Launched in 1961, the compact MG roadster was based entirely on the underpinnings of the Austin-Healey Sprite — one of the first fruits of the merger between Austin and Nuffield Motors, which owned the Morris and MG brands.

The fact that Austin-Healey and MG had been such deadly rivals in the past meant it was quite odd to see their cars sharing components, and while it was the cute Austin-Healey `Frogeye' that was first on the market, it was the MG that would go on to be the true sales success story.

By late 1961, the Frogeye was dead, and while badge-engineered Austin-Healeys continued, they were identical to the Midget in everything but name.

Using the same square-cut body shell as the Healey, the new Midget had the appropriate MG badge mounted on a thick central radiator grille slat, and used the same underpowered 948-cc A-series engine of the Sprite, producing 46.4 bhp net at 5,500 rpm, though with remarkable economy.

In March 1963 the G/AN2 Mark I Midget was discontinued, replaced by the Mark II version.

Again mirroring the Sprite’s   development, the new Midget had a curved windscreen, lockable doors with externally operated press-button handles, and fully winding side windows with hinged quarter lights.

The Midget's tachometer and speedo were binnacle-mounted directly ahead of the driver, with supplementary instruments sited on the fascia centre.

A Mk III version appeared in 1966 this time offering performance levels that the Midget had always aspired to thanks to its 48kW (65bhp) 1275cc (78 cu in) A-Series engine under the bonnet giving the compact sports the ability to almost reach 160km/h (100mph).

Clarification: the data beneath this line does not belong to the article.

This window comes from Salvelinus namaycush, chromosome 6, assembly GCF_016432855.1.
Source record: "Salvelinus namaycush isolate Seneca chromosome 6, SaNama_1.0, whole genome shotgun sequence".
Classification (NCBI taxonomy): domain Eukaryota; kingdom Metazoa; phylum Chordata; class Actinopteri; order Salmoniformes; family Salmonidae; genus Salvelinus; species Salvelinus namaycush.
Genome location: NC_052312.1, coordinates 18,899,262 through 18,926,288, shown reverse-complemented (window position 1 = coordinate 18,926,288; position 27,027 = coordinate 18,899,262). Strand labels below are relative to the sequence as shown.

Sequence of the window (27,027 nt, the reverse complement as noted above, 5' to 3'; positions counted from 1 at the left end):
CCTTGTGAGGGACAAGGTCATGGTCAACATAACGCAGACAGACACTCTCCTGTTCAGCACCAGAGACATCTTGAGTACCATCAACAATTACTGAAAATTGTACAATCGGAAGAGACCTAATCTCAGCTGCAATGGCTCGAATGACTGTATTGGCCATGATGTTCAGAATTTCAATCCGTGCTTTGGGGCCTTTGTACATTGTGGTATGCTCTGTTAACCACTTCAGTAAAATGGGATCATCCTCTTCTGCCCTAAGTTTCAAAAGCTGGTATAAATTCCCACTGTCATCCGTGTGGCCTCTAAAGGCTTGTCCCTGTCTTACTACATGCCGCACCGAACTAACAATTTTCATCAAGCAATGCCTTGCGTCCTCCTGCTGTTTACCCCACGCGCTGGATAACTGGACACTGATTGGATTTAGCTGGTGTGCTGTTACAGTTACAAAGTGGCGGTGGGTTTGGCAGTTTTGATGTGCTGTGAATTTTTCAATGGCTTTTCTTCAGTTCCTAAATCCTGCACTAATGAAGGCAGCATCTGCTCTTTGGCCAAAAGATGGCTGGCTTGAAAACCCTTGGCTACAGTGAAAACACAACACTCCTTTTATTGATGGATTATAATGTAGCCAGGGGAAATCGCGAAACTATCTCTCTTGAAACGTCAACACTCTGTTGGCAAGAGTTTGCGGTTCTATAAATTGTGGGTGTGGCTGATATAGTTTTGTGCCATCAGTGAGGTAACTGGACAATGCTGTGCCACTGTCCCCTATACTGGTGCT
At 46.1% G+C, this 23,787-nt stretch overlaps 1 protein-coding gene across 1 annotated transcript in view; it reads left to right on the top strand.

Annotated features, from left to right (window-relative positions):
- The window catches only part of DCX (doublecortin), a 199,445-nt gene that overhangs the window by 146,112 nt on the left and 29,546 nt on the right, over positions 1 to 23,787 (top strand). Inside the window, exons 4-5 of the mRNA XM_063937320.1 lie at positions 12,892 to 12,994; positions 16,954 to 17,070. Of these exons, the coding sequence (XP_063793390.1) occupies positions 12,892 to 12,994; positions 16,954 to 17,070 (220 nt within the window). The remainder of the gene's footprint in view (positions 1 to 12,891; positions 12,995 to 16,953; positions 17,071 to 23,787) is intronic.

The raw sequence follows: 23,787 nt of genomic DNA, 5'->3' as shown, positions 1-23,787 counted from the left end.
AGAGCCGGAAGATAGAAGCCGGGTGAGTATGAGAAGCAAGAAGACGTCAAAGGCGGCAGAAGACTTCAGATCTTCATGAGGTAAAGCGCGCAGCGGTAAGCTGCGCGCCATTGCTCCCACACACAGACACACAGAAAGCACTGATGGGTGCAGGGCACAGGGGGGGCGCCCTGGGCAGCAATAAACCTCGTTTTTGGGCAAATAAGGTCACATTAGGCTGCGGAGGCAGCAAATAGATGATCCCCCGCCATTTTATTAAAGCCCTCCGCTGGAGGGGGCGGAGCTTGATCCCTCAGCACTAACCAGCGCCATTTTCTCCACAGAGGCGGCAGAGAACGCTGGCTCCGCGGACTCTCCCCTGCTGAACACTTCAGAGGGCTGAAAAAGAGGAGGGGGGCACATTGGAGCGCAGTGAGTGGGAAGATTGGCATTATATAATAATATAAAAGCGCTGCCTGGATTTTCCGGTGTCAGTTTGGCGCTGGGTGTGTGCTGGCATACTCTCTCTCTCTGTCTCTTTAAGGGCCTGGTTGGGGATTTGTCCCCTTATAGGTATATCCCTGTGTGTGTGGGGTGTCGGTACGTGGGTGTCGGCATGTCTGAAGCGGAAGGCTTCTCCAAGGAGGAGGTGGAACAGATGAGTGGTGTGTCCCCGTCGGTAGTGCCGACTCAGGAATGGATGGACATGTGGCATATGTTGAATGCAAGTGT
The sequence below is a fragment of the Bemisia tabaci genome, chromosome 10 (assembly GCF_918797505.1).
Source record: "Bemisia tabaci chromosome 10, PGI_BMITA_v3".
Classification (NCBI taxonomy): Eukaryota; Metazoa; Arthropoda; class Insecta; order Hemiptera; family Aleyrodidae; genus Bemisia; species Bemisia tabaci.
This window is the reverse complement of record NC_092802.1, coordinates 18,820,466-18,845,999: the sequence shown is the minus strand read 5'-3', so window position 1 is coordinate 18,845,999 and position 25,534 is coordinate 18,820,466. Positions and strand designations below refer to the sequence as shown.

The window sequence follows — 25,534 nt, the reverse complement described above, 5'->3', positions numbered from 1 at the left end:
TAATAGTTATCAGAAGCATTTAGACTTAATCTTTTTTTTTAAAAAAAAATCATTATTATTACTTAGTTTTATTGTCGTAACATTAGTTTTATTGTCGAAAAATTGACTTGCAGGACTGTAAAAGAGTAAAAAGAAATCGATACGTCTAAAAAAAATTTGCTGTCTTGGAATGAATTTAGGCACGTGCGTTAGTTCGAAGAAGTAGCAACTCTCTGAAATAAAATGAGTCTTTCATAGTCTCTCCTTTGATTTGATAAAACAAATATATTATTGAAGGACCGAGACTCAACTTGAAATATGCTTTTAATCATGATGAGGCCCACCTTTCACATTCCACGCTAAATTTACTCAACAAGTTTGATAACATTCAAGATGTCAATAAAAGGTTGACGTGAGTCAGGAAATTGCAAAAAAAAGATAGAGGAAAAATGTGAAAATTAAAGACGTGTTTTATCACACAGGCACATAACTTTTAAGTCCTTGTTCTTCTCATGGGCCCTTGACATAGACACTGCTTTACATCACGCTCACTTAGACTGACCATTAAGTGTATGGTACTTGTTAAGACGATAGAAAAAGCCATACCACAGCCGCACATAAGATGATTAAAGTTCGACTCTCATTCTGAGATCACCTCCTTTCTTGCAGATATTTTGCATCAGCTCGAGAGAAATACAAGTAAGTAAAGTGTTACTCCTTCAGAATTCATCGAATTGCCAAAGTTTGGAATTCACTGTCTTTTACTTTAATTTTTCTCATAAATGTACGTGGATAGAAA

Practicality was improved too, with a proper folding hood instead of a removable hardtop — no longer did Midget owners need to check the weather forecast before going out for a drive.

When British Leyland took control of MG in 1968, the brand was seen as essential for BMC as, under the skin, the Midget was mostly the same as the iconic Austin-Healey Sprite.

The diminutive MG Midget went on to enjoy an impressive 18-year production run, and thanks to the company's image and the plan was not to interfere too much with the Midget,

Consequently, the model remained in production, mostly unchanged, until 1974, remaining to this day among the world's most well loved compact sports tourer.

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